The Year for Consecrated Life is a chance for religious to tell their story, to share their joy and inviting people to discover whether serving as a religious is the way to finding the best person that they are called to be.

You can listen to Sr Louise's interview on YCL excerpted from the main programme HERE.

***************
 
LORD of the Harvest,

BLESS young people with the gift of courage to respond to your call.
Open their hearts to great ideals, to great things.
INSPIRE all of your disciples to mutual love and giving—
for vocations blossom in the
good soil of faithful people.

INSTILL those in religious life, parish
ministries, and families with the confidence
and grace to invite others to embrace
the bold a
nd noble path of a life
consecrated to you.
UNITE us to Jesus through prayer and sacrament,
so that we may cooperate
with you in building your reign of mercy
and truth, of justice and peace. Amen.
— Pope Francis

**************
 
Resources for Year for Consecrated Life:

VISION Vocation Network in the USA has a very comprehensive set of resources for use during the YCL available HERE including homily resources, notices for parish bulletins, posters, banners etc etc

Rejoice! - A letter to consecrated men and women
 
Sixteen Questions about Church Vocations

Vocations Ireland - website and Facebook page

Explore Away

Year of Consecrated Life Facebook page (administered by Image Sisters USA)

*************
 

Rise of the Roses has blossomed from friendships formed through the Michaela Foundation. Through volunteering at the Michaela Girls Summer Camps we have discovered a tremendous thirst for God amongst the young girls of Ireland. There is an eagerness to know God and a huge amount of energy and joy that is palpable when young people embrace their faith. Our desire to spread the joy of our faith has led us to some very special ladies – the Poor Clares at Faughart, Co.Louth. They asked us to help them with a special project of their own. They were inspired by Pope Francis’ call for Religious Congregations to ‘wake up the world’ and they asked us to help them come up with a way to promote and celebrate the upcoming ‘Year for Consecrated Life ‘ (Nov 2014-Nov 2015). Together, through the intercession of St Brigid, St Clare, St Therese & St John Bosco, and the inspiration of the late Michaela McAreavey, the Holy Spirit has helped us devise. Check out their website and Facebook page to find out more.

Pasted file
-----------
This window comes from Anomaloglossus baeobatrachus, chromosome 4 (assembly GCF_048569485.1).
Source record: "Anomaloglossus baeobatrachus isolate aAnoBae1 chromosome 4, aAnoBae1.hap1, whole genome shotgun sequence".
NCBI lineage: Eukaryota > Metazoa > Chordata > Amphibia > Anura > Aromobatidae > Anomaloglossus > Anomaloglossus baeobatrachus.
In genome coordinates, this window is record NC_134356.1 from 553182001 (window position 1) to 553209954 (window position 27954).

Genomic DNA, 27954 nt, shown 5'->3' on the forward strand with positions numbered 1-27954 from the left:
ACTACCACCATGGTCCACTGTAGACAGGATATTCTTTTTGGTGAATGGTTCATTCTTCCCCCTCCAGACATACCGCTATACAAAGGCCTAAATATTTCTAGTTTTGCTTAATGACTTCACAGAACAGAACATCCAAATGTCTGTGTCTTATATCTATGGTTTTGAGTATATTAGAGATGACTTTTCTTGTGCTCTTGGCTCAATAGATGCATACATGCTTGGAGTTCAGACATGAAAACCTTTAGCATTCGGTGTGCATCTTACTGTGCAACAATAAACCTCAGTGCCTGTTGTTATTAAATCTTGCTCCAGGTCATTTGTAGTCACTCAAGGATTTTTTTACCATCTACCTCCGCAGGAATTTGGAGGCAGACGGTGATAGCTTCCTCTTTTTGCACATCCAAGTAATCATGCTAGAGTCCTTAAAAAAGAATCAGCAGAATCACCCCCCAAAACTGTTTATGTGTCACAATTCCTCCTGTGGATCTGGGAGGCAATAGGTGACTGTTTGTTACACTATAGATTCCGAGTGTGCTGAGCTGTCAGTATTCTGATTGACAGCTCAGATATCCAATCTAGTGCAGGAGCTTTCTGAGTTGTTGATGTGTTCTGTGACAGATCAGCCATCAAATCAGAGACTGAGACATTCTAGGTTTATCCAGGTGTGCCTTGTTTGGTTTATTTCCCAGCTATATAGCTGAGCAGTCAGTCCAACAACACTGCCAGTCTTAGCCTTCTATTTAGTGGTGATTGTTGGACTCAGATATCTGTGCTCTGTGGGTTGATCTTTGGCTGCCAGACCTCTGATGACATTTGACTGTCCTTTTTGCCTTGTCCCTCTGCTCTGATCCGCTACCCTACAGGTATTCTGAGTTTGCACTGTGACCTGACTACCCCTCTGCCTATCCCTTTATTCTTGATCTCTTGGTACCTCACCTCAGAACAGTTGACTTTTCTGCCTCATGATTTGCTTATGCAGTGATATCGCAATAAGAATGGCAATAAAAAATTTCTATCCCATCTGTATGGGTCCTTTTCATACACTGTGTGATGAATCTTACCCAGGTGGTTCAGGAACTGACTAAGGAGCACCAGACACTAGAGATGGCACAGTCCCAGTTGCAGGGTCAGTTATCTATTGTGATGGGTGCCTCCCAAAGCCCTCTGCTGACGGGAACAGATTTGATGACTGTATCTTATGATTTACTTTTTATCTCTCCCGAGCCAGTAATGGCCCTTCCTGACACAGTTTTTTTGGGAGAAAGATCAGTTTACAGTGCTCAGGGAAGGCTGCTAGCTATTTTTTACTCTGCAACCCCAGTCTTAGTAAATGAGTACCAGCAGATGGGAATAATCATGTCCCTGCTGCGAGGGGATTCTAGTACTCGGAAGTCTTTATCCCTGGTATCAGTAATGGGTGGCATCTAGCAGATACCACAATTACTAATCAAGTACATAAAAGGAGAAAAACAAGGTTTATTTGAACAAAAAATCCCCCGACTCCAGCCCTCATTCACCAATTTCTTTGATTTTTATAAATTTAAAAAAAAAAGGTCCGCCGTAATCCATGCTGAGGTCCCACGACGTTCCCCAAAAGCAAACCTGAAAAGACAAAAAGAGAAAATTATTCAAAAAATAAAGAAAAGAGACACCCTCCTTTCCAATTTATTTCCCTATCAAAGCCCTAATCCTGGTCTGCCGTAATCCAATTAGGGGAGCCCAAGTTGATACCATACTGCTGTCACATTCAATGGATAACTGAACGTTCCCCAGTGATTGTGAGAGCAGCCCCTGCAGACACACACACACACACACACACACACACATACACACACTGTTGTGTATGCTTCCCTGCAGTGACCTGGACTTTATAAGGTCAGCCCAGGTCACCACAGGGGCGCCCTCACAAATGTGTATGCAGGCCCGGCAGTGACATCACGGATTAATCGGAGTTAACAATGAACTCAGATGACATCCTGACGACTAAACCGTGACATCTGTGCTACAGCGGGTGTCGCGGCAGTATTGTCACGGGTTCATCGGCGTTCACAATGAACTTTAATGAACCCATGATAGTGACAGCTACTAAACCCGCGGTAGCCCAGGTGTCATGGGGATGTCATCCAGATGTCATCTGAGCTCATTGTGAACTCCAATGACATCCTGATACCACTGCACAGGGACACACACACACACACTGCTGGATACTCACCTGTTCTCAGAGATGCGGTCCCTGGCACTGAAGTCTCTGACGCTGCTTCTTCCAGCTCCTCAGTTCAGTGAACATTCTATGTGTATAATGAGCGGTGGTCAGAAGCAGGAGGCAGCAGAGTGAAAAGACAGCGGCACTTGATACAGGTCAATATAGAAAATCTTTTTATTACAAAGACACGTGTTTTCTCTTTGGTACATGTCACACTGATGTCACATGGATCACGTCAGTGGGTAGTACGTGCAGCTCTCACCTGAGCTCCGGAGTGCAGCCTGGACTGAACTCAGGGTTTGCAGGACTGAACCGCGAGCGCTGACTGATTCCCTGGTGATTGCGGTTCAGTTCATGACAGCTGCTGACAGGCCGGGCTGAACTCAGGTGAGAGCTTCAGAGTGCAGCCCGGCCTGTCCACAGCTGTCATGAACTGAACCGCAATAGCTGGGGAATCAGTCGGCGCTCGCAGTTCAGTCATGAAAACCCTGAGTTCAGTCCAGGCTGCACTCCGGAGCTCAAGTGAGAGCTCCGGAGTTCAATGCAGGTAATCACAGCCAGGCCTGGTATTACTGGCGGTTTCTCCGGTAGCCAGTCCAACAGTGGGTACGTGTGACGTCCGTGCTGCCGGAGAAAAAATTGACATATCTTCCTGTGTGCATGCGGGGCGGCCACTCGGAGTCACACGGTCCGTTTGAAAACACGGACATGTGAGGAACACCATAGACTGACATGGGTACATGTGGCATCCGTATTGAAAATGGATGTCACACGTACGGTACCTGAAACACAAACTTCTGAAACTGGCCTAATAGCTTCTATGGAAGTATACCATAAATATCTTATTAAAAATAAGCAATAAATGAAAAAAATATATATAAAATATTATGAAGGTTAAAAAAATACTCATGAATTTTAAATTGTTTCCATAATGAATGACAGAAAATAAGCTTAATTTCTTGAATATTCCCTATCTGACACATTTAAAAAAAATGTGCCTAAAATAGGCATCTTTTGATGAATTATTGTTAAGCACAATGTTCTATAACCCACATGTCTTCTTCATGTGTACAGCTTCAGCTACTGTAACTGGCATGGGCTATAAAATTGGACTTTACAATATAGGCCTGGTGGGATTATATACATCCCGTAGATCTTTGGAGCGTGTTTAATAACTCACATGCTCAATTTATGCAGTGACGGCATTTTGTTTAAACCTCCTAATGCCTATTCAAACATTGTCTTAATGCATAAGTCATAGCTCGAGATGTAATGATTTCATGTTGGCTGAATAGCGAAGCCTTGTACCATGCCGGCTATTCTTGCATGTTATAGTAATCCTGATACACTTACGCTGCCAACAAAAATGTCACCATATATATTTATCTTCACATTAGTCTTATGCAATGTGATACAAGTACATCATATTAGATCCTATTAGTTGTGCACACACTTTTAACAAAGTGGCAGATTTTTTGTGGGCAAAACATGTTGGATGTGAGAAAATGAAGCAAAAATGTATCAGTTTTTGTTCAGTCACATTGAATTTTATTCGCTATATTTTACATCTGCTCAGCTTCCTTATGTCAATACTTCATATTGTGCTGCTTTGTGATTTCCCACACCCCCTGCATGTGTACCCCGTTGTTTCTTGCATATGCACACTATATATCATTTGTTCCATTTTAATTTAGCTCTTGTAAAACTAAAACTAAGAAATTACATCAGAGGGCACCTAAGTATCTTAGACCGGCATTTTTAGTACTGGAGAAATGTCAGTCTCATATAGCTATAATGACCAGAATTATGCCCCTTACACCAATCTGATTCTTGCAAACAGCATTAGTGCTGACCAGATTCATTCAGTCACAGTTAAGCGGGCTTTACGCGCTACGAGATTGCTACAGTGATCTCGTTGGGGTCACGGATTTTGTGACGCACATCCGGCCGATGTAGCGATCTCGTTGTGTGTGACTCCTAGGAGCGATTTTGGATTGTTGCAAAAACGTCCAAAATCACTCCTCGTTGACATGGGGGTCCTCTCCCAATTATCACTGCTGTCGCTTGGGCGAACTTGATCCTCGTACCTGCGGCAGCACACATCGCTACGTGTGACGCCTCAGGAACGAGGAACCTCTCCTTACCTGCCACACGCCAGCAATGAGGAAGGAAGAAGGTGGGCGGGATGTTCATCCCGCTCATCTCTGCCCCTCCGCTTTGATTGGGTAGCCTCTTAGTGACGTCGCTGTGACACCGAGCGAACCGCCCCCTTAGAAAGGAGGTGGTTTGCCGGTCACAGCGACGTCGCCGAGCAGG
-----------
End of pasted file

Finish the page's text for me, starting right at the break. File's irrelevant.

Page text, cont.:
Gospel - Matthew 25: 31- 46 - Solemnity of Christ the King


The Solemnity of Our Lord Jesus Christ, King of the Universe was instituted by Pope Pius XI in the Encyclical Quas Primas in 1925.  This solemnity is always celebrated on the last Sunday of the Church's liturgical year.  It is fitting to reflect on the Kingship of Jesus at this time of the year.  Every time we pray the Our Father or the Creed, we are praying for the fulfilment of the Kingdom of God.  If we truly believe that Jesus is the King of kings and Lord of lords, then we will reflect this in our lives. Perhaps during this coming week and as we move into the new season of Advent we can reflect on the following questions:

(1) Who is the king of my heart and mind and life?  Do submit every part of my day and life to Jesus Christ?  Do I live as if Jesus is the Universal King or do I prefer to keep some parts of my life under my own control and dominion? 

(2) Do I work for the Kingdom of God or the kingdom of man?  Do I pour my energies into working for peace, love, justice, unity and harmony or do I spend most of my energies in the pursuit of status, power, wealth?





This Sundays Gospel begins with Jesus saying to his disciples ... "‘When the Son of Man comes in his glory, escorted by all the angels, then he will take his seat on his throne of glory. .."

Who is this glorious King?

What is Jesus Christ the King of?

What is this Kingdom of God that we proclaim we are co-creating with Jesus in the Holy Spirit?

Lets consider what such a Kingdom might look like:

- A kingdom where Jesus values rule

- A world where Jesus vision inspires and informs

- A community of communities who love Jesus and want to live their lives according to his teachings ....

Do you want to be a citizen of that Kingdom?